Even for family members, providing an appropriate level of care for an elderly adult is a highly taxing and stressful responsibility, not even considering the cases of seniors with severe mental and behavioral disorders such as Alzheimer’s disease or dementia. While it is quite admirable that many individuals devote such passion and time to caring for their loved ones, they all too often neglect the impact this has on their own health and well-being. This blog post will look at the often mentioned term, caregiver burden, and discuss a few techniques caregivers can employ to reduce their stress and frustration.
Caregiver burden is an umbrella term that refers to the combination of emotional, physical, and financial stress created by providing care. The formal definition of this term is generally measured by the Zarit Burden Interview which asks individuals to rate how they feel regarding various questions such as “Do you feel your relative asks for more help than he/she needs?” or “Do you feel angry when you are around your relative?” In any case, no scale can truly give an accurate depiction of such a complicated and unique emotional situation. However, we do know with certainty that there are various consequences to high levels of perceived caregiver burden. Some of the well documented health issues seen include depression, anxiety, increased psychotropic drug use, and increased risk of mortality.
Here are some strategies that may help caregivers cope with feelings of stress and stave off the negative health effects of long-term caregiving:
1. Knowledge: This is perhaps the most important and effective tool for a caregiver. A thorough and accurate understanding of the disease affecting one’s family member can give the caregiver a much better sense of the difficulties faced by the individual and from this sense, a much clearer picture of what is under their control and what is not.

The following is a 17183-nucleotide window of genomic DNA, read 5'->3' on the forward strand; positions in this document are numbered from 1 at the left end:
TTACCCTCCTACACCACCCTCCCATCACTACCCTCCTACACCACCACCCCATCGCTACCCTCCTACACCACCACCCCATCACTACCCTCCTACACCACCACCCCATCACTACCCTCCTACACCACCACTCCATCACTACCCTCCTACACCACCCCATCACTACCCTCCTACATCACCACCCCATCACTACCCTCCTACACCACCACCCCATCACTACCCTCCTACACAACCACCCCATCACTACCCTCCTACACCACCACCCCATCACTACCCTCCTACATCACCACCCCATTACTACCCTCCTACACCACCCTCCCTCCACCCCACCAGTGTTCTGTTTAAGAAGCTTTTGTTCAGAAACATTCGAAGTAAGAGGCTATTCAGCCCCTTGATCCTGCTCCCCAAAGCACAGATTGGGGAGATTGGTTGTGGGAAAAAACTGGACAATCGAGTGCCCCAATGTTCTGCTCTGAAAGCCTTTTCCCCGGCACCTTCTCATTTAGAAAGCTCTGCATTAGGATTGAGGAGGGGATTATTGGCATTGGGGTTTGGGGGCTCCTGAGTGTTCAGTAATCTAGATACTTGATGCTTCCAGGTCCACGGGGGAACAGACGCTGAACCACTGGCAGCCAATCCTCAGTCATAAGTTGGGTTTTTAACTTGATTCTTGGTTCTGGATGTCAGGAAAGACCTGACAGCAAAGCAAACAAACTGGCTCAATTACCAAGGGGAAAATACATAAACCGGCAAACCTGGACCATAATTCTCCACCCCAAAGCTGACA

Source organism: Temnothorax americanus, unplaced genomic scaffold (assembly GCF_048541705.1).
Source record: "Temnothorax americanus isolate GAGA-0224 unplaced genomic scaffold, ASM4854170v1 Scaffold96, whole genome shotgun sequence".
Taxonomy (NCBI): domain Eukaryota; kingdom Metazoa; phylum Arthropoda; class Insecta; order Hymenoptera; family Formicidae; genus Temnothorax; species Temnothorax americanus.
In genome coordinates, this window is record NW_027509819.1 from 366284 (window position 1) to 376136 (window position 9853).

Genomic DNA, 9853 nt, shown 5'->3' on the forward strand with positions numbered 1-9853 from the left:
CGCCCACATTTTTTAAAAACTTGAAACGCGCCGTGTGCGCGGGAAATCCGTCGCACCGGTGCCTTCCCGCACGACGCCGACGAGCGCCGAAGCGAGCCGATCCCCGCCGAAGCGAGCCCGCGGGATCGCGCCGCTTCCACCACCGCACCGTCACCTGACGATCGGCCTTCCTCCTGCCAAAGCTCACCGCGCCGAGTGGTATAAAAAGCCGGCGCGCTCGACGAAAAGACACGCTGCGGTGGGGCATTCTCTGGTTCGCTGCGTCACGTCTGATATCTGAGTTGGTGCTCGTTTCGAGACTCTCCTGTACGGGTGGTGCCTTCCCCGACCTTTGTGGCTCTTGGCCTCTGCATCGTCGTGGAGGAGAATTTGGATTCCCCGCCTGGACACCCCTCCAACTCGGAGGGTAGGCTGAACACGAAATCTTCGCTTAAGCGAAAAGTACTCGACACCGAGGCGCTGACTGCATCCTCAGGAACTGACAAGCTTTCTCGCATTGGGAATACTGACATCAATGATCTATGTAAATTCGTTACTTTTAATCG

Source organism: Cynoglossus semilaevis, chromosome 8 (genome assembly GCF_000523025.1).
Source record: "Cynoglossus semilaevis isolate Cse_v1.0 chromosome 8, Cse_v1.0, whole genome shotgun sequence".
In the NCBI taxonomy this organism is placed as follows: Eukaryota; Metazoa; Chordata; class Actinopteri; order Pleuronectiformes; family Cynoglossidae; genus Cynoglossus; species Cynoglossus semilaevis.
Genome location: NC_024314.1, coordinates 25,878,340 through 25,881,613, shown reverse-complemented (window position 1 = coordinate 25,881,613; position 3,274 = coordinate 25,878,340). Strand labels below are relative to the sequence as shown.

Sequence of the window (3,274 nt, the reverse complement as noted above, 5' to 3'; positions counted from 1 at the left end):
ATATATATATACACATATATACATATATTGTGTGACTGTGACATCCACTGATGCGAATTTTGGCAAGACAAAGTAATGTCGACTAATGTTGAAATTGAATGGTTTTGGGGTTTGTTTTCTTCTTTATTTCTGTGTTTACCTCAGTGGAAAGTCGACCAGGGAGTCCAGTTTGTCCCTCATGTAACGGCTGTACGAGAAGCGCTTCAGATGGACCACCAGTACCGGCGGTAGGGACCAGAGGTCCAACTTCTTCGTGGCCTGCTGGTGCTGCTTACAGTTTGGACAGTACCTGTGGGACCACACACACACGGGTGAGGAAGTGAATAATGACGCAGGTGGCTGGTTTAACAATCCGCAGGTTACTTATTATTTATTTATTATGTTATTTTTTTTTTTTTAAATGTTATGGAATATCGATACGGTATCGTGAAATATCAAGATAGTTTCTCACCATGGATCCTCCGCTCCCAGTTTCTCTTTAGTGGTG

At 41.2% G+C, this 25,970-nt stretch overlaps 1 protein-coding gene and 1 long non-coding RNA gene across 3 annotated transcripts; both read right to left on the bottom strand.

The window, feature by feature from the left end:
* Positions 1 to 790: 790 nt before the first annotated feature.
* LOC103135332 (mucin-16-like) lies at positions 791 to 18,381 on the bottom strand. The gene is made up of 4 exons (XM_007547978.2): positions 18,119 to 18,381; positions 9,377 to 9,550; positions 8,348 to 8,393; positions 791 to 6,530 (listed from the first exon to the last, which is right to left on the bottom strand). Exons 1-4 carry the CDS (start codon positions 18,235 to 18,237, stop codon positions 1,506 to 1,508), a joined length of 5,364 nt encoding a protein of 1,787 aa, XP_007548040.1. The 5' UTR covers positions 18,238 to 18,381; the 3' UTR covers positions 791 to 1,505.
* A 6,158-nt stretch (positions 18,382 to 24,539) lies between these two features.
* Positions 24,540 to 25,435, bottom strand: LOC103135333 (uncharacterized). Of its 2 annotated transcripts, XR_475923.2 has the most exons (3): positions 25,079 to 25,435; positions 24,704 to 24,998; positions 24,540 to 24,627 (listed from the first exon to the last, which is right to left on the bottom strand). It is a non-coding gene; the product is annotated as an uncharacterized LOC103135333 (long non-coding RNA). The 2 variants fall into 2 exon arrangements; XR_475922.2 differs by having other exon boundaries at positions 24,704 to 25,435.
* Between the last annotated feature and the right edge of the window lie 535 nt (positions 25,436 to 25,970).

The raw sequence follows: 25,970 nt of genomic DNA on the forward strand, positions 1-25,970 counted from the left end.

2. Personal Time: Just as many find it helpful to separate their home and work lives; it is generally advised that all caregivers set aside time for their own personal needs and activities. Whether this means hiring a professional caregiver for one day a week or recruiting help from friends or local organizations, having this brief separation generally proves beneficial for all parties.
3. Vigilance: It is often reported that caregivers suffer from an abnormally high rate of depression. Knowing and watching out for the common symptoms of depression (feelings of worthlessness, physical and mental exhaustion) can help at-risk individuals seek and receive treatment as soon as possible.
4. Lifestyle: Maintaining a healthy lifestyle can help buffer individuals against the stress created by caregiving. This includes, but is certainly not limited to: eating a balanced diet, performing regular exercise, and keeping normal sleep cycles.
In short, to all caregivers out there, remember that your health is of vital importance not only to the loved one you take care of, but to the rest of your family. Make sure you take care of yourself!
Note: In this post, I generally consider the case of caregivers who are related to the individual in need. However, most of what is stated here can also apply to professional caregivers, who may also suffer from high levels of stress and anxiety.
Parks SM, Novielli KD, 2000. A Practical Guide to Caring for Caregivers. Am Fam Physician 62(12): 2613-2620.